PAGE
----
By Galen Holley/NEMS Daily Journal
Tonight, on a hillside overlooking McCullough Boulevard in Tupelo, the Rev. Rick Brooks will set fire to a stack of kindling and begin reading from the United Methodist Book of Worship.
The last, cool breaths of winter will whisper on the necks of the members of St. Luke United Methodist Church, and they’ll pull their jackets around themselves and watch in silent wonder as the ancient ritual unfolds.
The flame will dance brightly against Brooks’ vestments, and in the orange glow the solemn faces of his congregation will emerge like visions from the church’s ancient past.
“The symbols – the darkness and the fire – go underneath and beyond cognitive thinking,” said Brooks.
St. Luke is one of the few Methodist churches that will celebrate the Easter Vigil this year, although the text for the service has been in the denomination’s liturgical guidelines for nearly two decades.
The vigil has been celebrated since the earliest days of Christianity, when Jesus’ followers, many of whom believed their fallen brother would return right away, kept watch through the night.
Today, many churches that follow the Western liturgical calendar, such as the Roman Catholic and Episcopal churches, hold to the ancient practice of celebrating the vigil, and some mainline Protestant churches are following suit. For many Christians, the vigil is the most symbolically rich and emotionally stirring liturgy of the year.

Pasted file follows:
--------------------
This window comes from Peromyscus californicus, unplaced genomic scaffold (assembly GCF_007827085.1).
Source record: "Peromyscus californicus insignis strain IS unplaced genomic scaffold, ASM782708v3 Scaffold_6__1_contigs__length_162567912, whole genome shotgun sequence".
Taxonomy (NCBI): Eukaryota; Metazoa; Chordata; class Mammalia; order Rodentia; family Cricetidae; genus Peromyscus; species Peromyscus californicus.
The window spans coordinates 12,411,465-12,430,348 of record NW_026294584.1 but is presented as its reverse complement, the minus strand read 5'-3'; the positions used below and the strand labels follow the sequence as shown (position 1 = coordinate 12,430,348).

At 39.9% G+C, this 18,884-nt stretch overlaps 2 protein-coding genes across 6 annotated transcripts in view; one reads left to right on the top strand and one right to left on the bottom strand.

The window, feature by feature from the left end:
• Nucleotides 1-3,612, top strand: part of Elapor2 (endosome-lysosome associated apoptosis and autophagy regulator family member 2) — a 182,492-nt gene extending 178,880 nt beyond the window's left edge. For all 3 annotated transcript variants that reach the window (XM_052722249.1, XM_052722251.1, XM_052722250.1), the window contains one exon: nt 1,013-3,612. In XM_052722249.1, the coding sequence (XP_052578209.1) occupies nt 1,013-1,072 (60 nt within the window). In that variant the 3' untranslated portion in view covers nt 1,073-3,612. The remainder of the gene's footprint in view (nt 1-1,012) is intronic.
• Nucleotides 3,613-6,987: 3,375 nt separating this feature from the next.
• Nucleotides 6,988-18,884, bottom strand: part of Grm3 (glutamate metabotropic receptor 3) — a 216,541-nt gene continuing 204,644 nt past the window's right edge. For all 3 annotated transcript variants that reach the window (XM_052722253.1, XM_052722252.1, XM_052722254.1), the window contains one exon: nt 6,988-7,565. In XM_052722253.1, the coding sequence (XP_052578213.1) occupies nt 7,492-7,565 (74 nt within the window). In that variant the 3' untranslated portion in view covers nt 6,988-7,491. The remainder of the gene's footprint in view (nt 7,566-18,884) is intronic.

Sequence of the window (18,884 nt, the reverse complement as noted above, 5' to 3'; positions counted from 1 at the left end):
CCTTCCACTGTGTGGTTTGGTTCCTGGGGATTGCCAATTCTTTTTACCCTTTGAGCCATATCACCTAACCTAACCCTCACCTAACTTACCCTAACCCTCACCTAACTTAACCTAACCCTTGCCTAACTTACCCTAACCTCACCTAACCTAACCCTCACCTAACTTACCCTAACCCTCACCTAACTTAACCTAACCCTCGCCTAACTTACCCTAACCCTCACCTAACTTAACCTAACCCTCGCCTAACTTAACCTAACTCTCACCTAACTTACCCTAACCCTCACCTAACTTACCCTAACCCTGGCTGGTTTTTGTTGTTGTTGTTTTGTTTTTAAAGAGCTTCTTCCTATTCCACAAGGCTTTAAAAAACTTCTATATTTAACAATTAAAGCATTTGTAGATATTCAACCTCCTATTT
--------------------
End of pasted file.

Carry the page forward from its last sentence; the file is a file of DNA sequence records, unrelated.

Most congregations will begin their service tonight like the folks at St. Luke, outside, around the fire.
The minister will announce, “Sound the trumpet of salvation, and know that the ancient darkness has been banished from the world.”
The fire will serve as the source for lighting the Easter candle, which, for the rest of the year, will shine as new members receive baptism.
As the faithful make their way inside the darkened church, the minister will call out three times, in a solemn voice, “Christ our light,” or “The light of Christ,” to which all will respond, “Thanks be to God.”
The flame from the Easter fire will spread throughout the congregation, with members lighting each other’s candles as they enter the church singing and praying.